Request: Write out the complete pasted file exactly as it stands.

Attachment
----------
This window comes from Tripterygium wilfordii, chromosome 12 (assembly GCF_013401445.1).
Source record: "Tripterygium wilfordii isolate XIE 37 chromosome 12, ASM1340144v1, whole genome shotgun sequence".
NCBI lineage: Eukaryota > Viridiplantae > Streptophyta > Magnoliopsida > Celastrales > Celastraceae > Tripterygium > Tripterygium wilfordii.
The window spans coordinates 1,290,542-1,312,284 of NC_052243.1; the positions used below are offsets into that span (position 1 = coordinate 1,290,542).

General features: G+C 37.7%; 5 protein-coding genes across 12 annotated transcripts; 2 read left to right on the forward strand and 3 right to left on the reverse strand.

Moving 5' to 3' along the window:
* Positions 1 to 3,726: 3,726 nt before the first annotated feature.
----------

This window comes from Tripterygium wilfordii, chromosome 12 (assembly GCF_013401445.1).
Source record: "Tripterygium wilfordii isolate XIE 37 chromosome 12, ASM1340144v1, whole genome shotgun sequence".
NCBI lineage: Eukaryota > Viridiplantae > Streptophyta > Magnoliopsida > Celastrales > Celastraceae > Tripterygium > Tripterygium wilfordii.
The window spans coordinates 1,290,542-1,312,284 of NC_052243.1; the positions used below are offsets into that span (position 1 = coordinate 1,290,542).

General features: G+C 37.7%; 5 protein-coding genes across 12 annotated transcripts; 2 read left to right on the forward strand and 3 right to left on the reverse strand.

Moving 5' to 3' along the window:
* Positions 1 to 3,726: 3,726 nt before the first annotated feature.